As the story goes on though, she becomes like a raging storm unable to control her desires. In being boldly candid about sexual relationships, especially those outside the sanctity of marriage, Chopin adopts the traditionally male domain of sexual desire in her thoughts and writings. In this story she affirms the validity of female sexuality and makes an important statement about women’s right to now and appreciate their bodies and experience physical pleasure. Chopin also uses symbolic words and phrases to emphasize the reversal of traditional gender roles. “-ere generous abundance of her passion … As like a white flame which penetrated and found response in depths of his own sensuous nature that had never yet been reached” (Chopin). The author uses verbs and actions typically associated with male sexuality to describe Calcite. In Chopping era men were seen as the powerful members of the relationship but in this story, Calcite has just as much power in the affair as LLCe. She is not seen as a helpless victim or nor is she seen as remorseful. She is a willing player in this encounter, and is fully capable of controlling her own future, whereas in the past, most women were subject to there husbands.

The author displays the affair as unapologetic and unashamed, even going so far as to question the sanctity of marriage. “Her firm elastic flesh that was knowing for the first time its birthright, was like a creamy lily that the sun invites to contribute its breath and perfume to the undying life of the world” (Chopin). In saying this, Chopin is inferring that Calcite’s sexual relationship with her husband was less than satisfactory and that she was not able to live up to her potential with him.

It is implied that her husband was oppressing her sexually (and maybe in other ways) and now that she knows her “birthright” she is able to finally feel and explore all that she was meant to. It is suggesting that she has been missing out on something that she is entitled to, something that is inherently owed to females, not just males. This is also suggesting that females are able, and should, feel sexual desires and temptations, instead of just being the object of male sexual needs. It brings women to the forefront so that they are no longer objects, they are now leaders and decision-makers.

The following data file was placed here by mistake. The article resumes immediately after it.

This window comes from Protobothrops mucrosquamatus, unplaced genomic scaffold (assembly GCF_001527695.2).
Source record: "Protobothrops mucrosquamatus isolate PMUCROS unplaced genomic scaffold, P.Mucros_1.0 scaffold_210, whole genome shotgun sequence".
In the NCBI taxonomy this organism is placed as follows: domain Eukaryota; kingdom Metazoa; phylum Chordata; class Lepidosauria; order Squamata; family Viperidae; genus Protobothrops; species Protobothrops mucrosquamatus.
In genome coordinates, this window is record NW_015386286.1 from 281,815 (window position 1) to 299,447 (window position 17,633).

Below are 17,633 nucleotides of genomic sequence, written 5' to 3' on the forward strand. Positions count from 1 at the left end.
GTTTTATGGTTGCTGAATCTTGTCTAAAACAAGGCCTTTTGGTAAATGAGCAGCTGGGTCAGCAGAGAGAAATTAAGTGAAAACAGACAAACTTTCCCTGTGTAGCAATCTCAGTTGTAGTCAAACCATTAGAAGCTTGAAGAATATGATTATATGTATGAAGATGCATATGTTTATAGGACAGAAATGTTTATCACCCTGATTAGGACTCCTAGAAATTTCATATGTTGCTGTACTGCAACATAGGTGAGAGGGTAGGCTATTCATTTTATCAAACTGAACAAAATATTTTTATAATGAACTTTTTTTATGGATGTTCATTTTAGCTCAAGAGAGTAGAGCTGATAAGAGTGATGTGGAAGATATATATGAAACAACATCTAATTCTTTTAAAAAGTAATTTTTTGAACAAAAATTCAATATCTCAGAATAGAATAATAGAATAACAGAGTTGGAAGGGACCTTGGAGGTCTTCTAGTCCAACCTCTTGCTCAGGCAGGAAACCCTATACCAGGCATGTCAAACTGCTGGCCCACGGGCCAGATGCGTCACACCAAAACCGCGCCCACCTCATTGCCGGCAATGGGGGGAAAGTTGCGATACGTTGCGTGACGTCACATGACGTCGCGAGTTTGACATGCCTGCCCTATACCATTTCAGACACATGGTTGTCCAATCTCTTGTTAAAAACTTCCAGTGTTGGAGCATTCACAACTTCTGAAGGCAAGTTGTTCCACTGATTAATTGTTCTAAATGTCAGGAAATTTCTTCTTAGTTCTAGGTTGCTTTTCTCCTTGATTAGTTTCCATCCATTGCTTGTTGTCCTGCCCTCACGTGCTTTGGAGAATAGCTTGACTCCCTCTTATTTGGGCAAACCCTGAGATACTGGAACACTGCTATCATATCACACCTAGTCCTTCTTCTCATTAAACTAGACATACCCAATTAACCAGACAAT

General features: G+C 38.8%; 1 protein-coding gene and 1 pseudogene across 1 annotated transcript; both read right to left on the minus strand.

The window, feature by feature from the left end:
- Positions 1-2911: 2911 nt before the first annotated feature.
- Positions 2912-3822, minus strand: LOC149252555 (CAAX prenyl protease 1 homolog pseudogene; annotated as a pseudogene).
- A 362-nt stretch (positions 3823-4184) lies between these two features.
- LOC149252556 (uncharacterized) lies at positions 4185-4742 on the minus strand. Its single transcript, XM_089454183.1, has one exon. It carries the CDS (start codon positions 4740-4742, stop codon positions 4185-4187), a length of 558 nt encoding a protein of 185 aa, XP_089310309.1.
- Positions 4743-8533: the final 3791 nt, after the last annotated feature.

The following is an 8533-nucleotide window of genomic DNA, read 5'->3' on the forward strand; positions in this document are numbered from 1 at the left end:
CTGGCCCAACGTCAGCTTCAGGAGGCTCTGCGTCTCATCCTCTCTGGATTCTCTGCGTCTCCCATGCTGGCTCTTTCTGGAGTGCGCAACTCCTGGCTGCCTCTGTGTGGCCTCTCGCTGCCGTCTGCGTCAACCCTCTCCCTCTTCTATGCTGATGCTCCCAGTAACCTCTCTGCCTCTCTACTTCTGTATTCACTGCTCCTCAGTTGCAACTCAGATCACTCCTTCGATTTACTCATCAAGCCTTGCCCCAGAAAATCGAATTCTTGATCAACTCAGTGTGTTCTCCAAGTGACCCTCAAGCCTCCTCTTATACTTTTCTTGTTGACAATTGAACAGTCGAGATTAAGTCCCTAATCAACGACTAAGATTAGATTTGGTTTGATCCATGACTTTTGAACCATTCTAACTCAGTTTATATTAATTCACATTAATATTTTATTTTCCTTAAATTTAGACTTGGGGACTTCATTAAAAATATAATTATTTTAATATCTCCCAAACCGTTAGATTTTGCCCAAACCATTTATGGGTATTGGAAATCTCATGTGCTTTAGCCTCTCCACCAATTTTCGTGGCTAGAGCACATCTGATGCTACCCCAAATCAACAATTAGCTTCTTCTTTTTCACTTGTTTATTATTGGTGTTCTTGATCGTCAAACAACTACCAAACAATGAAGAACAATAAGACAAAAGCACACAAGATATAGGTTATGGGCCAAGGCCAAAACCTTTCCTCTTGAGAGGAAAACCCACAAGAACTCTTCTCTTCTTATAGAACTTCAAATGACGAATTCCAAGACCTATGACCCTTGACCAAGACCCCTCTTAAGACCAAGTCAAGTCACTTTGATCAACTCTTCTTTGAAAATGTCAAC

This story also brings into light many moral questions. Because of Chopping harsh childhood and the trauma surrounding her, she questioned religion at a young age. The way that Chopin writes ‘The Storm” leads the reader to believe that it is morally fine to cheat on your spouse. Chopin made a staggering point in the story by making the leading characters so unashamed of their actions. The character of LLCe even believes that Calcite is an angelic being in her own right. “elf she was not an immaculate dove in those days, she was still inviolate” (Chopin).

He is saying that even though a woman may not be pure in the sight of others, it does not mean she cannot still be a good person. The characters never give way to their superego or their morality principles. They seek to fulfill psychosocial desires and their implausible, guiltless reactions prove that they allow their id to control their every move. Chopping use of an extremely flawed protagonist was helpful in proving her feminist point of view. In many of her stories she uses the flawed protagonist to relate to the adders because many of us see ourselves as imperfect.

The main character is usually dealing with some internal struggle and in some of her works the female lead makes very unpopular decisions. Chopin is striving to make the point that females are able to make life changing decisions just like the men they are so often inferior to. She uses the allegory of Calcite and LLCe to symbolize how unimportant the institution of marriage is and how important it is for females to live to their fullest potential. In many ways, Chopin uses her literary works as metonymy’s to impress upon her audience the feminist mindset she sometimes

In the beginning of Chopping career, her works were claims as her own. Praised and even published by some very prestigious magazines. She also wrote children’s stories for which she was praised. Unfortunately, even with her creative literary way to get her point across, some of her most thought-provoking work was all but shunned and not at all accepted by her peers during her time. It was only after her death that many appreciated the intense detail and symbolism in some of her later stories. This work was looked at with distaste, something that greatly upset Chopin.

She knew that she was living in a world that was not open- minded enough to fully understand her point of view. The world that Chopin was growing old in was very afraid of her questioning anything they held as an absolute truth. While vastly ahead of her time, Chopping works would later be appreciated for their literary genius. Though she would never call herself a feminist, Chopin embodies the feminist mindset in all her writings, especially “The Storm”. This story empowers women to pursue their sexual desires and “think like men” when it comes to physical temptations.